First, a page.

The overflow of the heart

Reading in Luke 6 this morning:

43“No good tree bears bad fruit, nor does a bad tree bear good fruit. 44Each tree is recognized by its own fruit. People do not pick figs from thornbushes, or grapes from briers. 45The good man brings good things out of the good stored up in his heart, and the evil man brings evil things out of the evil stored up in his heart. For out of the overflow of his heart his mouth speaks.

I used to think that the measure of a person was essentially what they believed; their theology, if you will.  After all, I got a master’s degree in all the right things to believe!  What defined people was the content of their worldview: do you believe in the Trinity?  Inerrancy?  Gifts of the Spirit?  Conservative political philosophy?  etc.  Our tendency is to find people who share our beliefs and group with them, form churches, organizations, social structures, etc.

Now, these things are very important, for what we believe and think about is what we are (Colossians 3:2, 2 Corinthians 10:5).  And what I’m about to share does not reduce their importance.  But it does put them in perspective.

All of us have known people who believe the right things, but do not have good fruit flowing out of their hearts.  John describes this as “streams of living water” flowing out of us (John 7).  Theology (what I believe) is important, but it is not sufficient.  If I put into practice what Jesus says, allowing myself to be transformed by His love and seeking Him whole-heartedly, then he will transform me.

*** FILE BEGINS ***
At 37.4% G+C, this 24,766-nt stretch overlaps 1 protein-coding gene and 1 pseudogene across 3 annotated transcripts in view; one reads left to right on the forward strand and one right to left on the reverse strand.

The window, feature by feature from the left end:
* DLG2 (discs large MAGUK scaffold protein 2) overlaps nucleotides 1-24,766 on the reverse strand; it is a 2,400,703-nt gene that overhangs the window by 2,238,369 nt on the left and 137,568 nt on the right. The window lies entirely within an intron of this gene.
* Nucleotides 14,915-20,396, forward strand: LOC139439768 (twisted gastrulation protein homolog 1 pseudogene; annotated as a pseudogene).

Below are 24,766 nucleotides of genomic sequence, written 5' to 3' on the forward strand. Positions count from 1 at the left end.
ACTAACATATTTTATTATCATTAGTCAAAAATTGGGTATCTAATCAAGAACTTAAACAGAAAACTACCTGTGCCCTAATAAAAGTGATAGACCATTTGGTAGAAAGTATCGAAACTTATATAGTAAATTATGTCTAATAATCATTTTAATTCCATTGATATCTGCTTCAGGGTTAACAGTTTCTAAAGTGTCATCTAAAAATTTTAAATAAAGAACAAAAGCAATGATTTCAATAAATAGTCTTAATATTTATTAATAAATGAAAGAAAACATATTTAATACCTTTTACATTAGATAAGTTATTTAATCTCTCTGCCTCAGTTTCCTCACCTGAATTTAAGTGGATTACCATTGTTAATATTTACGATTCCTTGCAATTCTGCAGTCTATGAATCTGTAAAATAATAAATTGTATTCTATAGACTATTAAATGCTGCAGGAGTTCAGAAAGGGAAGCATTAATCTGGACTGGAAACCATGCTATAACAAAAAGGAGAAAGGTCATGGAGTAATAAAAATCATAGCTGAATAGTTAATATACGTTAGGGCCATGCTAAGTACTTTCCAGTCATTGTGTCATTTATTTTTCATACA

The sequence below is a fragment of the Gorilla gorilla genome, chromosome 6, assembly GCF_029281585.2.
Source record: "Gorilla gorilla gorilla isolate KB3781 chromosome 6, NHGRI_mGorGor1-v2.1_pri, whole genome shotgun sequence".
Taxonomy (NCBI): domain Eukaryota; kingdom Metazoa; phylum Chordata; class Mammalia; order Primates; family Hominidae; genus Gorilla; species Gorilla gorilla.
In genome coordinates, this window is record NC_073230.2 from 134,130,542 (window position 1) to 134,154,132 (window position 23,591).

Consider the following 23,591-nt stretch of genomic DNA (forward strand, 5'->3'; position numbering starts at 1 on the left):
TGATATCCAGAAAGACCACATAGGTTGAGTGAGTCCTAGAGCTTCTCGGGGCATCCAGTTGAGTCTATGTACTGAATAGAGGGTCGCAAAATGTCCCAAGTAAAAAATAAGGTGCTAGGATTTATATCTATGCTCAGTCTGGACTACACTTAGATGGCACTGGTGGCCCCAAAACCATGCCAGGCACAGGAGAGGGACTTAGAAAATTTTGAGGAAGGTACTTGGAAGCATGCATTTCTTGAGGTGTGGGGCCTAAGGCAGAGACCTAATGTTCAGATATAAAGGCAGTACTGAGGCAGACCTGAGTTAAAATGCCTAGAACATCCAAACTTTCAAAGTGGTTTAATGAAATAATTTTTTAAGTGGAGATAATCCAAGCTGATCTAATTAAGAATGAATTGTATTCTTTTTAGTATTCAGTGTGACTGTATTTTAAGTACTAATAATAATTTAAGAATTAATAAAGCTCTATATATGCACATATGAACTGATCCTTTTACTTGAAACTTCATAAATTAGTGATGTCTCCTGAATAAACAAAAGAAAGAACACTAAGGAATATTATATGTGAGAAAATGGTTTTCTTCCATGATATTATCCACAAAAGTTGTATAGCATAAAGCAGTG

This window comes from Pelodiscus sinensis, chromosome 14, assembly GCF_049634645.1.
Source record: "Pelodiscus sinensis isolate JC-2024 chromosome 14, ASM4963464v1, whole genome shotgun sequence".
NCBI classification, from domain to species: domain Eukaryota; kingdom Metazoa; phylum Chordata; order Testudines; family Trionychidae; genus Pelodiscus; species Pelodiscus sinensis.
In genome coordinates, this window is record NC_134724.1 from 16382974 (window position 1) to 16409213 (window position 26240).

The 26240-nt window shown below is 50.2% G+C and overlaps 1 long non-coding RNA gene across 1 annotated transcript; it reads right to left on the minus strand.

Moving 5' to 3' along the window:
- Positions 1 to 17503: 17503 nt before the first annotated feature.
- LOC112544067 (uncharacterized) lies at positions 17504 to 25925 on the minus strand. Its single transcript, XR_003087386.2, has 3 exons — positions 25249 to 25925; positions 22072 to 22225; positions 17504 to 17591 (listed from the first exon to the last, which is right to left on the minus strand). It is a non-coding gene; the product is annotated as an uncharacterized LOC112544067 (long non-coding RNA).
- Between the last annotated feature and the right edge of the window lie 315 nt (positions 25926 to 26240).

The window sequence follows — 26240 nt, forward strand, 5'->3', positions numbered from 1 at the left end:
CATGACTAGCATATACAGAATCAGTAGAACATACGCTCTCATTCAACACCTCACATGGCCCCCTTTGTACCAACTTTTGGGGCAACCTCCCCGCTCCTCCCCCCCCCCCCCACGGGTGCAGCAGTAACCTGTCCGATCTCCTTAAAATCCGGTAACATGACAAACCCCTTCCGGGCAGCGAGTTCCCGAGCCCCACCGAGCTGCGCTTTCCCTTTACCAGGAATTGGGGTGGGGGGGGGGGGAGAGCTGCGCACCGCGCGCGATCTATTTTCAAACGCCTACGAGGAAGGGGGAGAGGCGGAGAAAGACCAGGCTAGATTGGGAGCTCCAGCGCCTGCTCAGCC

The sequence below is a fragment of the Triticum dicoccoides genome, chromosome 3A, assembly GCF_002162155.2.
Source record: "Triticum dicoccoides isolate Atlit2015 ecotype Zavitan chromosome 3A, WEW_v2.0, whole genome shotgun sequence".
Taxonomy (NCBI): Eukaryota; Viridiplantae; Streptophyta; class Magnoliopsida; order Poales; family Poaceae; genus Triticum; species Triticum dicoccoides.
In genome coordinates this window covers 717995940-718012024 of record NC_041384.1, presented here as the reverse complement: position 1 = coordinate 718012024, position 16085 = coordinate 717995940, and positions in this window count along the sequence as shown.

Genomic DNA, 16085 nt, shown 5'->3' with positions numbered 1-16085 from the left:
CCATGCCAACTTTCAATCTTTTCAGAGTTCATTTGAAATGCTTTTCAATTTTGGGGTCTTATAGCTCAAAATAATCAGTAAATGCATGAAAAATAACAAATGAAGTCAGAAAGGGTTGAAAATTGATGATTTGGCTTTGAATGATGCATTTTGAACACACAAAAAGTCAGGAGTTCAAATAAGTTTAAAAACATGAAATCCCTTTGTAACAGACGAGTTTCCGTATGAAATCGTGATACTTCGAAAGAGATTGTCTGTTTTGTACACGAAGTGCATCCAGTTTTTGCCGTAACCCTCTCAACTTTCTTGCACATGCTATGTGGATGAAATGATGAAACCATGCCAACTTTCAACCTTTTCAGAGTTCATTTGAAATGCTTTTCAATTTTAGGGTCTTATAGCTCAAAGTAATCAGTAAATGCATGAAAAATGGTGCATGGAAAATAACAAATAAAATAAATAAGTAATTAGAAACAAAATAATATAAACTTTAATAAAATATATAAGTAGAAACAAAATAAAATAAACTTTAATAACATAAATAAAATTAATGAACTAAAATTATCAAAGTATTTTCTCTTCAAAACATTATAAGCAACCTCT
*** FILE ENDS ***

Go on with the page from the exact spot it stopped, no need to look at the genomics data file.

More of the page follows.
How do I know if this is happening?  Is the fruit coming out of my life characterized by love?  Is it good?  When people have relationship with me, do they see a little bit of Jesus in me?  Or do they find a judgmental Pharisee?  Or someone who uses others to get their needs met?

Now, here is where it gets hard.  Would I rather spend my time and energy on someone who has all the right theology but not a right heart?  Or am I drawn to people who have imperfect theology but show God’s love?  In my experience, it is almost always the latter.  If I am going to build a ministry with someone, do I look for right theology or good fruit?  Hopefully both.  I believe they are connected.  Good fruit comes from right theology lived out.  But what I am saying is that I would rather partner with someone who has 50% of the theology right but is living it out, rather than someone who has 100% of the theology right but is not transformed by it.

Of course, numbers are not people.  Do I have 100% of my theology right?  History teaches me that is an arrogant position to hold.  So what do we do?  We live out what we know to be true, and trust the Lord to teach us what we need to learn (1 John 2:20-27).

This is not a postmodern rejection of knowledge or accountability to it, but rather a reminder that faith in Christ primarily involves trusting Him to transform me through a relationship.  This has preeminence over theological study, though both are important and there is vital relationship between them.

John 13: 35By this all men will know that you are my disciples, if you love one another.”

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